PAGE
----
Although it doesn't come as much of a surprise, an independent survey* commissioned by Reachmedia has found that Kiwis are becoming skilled at avoiding advertising in new forms of media and are utilising technology to assist them.
Of the 1,000 New Zealanders surveyed between 24 June and 1 July 2014, 57 percent said they deliberately record television programmes to allow them to fast-forward through commercials.
Second-screening is also playing a significant role in ad avoidance, with 74 percent of respondents saying that they used their smartphones, tablets or laptops while ads were on air.
And modern technology doesn't carry the ad-avoiding blame entirely, as the study also showed that 85 percent of respondents admitted that they leave the room or change channels during commercials.
This trend also carries across to the radio channel, with 24 percent of respondents saying that those surveyed saying they use an internet radio service to avoid hearing radio commercials and an even more significant chunk of 55 percent said that they would switch to another station upon hearing radio advertisements.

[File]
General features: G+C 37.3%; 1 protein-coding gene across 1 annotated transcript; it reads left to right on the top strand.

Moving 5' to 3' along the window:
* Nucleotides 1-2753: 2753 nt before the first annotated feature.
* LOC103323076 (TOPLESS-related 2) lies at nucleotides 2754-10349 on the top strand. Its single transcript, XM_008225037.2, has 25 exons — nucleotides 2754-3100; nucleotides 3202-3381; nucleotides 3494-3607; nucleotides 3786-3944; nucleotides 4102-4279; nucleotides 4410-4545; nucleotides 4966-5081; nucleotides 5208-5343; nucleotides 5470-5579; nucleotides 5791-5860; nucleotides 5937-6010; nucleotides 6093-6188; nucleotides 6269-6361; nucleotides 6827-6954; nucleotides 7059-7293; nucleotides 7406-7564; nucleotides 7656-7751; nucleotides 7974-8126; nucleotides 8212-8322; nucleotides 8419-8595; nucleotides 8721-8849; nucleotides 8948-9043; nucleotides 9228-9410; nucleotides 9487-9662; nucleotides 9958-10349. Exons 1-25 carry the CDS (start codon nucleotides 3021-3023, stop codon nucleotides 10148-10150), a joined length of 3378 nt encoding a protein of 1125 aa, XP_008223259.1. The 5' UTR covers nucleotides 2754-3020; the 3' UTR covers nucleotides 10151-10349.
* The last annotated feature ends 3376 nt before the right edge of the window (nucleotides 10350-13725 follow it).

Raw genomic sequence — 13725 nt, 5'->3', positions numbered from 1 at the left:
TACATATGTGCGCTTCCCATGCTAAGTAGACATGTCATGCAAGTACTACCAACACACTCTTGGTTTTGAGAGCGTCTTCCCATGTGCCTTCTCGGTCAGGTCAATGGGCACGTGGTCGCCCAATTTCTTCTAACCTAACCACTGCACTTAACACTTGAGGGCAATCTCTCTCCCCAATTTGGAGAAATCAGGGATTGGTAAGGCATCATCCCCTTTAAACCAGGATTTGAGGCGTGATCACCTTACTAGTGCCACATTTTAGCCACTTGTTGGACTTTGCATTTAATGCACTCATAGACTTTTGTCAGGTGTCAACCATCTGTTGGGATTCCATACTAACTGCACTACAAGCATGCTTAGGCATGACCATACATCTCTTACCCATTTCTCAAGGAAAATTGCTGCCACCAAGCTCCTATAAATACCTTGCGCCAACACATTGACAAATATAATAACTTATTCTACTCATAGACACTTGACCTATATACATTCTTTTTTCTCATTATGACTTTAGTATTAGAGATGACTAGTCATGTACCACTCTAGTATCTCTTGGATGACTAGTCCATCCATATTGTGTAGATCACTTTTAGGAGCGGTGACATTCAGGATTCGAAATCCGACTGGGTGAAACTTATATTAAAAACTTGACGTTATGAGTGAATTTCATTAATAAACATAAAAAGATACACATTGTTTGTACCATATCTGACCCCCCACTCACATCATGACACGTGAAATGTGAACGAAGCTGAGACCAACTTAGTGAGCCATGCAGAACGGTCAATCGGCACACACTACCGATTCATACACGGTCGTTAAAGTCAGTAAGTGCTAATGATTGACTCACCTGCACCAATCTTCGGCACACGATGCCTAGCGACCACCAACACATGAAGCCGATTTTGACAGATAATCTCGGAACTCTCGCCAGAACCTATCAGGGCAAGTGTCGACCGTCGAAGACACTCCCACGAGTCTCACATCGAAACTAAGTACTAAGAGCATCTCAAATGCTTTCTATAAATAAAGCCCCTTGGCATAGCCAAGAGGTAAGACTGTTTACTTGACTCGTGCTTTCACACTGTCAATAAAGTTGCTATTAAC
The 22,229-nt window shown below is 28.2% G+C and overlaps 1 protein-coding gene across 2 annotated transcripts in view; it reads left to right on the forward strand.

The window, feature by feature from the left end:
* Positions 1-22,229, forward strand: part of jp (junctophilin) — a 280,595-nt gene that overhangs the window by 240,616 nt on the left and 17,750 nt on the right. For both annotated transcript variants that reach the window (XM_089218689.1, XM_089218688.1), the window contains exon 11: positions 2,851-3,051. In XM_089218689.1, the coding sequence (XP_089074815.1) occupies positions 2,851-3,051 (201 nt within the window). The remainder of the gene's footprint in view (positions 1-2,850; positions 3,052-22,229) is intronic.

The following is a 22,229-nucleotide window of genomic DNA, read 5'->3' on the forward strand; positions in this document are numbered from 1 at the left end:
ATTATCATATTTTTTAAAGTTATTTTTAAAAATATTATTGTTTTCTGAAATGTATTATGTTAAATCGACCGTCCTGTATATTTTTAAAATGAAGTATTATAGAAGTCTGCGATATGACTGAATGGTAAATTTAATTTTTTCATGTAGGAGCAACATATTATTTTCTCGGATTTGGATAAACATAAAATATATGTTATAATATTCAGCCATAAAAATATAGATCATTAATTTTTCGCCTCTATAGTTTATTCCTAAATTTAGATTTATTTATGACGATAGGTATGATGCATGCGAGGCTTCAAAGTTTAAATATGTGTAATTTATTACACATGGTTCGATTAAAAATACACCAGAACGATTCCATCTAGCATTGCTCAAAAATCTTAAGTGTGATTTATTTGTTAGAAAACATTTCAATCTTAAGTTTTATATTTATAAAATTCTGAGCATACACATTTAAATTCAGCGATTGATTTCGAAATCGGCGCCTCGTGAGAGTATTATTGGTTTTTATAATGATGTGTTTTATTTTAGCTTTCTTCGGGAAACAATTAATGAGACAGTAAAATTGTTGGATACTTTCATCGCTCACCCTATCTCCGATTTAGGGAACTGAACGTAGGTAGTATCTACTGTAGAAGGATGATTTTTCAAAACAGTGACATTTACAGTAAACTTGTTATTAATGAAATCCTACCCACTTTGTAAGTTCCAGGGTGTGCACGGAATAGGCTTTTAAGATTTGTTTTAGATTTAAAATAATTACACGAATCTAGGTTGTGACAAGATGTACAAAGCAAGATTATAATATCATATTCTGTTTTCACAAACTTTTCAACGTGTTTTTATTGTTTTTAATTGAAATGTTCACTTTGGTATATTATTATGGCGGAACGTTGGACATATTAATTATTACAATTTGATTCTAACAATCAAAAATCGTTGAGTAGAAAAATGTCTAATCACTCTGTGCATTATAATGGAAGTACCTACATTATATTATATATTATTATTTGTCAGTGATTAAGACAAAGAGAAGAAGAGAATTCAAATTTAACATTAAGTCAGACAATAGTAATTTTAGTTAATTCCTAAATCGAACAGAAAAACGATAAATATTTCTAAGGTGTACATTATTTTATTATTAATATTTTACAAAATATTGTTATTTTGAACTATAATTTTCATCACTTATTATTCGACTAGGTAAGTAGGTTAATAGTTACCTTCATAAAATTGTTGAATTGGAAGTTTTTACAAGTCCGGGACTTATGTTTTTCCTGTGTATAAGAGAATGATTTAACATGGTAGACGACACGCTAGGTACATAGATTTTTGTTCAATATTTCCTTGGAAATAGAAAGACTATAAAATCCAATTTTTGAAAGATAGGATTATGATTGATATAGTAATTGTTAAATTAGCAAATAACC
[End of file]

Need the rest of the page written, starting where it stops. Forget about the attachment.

In keeping with its reputation as a reviled form of advertising, pre-rolls recorded one of the highest avoidance rates, with 85 percent of respondents saying that they hit the skip button when watching online videos.
The chief executive of Reachmedia Greg Radford said that while advertising avoidance is nothing new in society, the implementation of technology in Kiwi consumer viewing strategies has become more widespread than expected.
“The research showed that New Zealand consumers are adopting more sophisticated behaviours when it comes to their consumption of broadcast media," he said in a statement about the results. "In particular we are seeing a broadcast audience which is able to utilise technology to avoid advertising – either by switching to a portable device or by programming a set top box so advertising can be bypassed."
According to a Reachmedia spokesperson, the study is "nationally representative in terms of income, location, age and a number of other demographics."
To ensure that the survey was only completed by those within the correct demographic groups, invitations were sent to each demographically representative group, and those that agreed to participate then completed a series of question online via the SSI opt-in consumer survey panel. The average survey length was around 16 minutes and 48 seconds.
*Note: the maximum margin of error for this sample is ± 2.53 percent (at 95 percet confidence).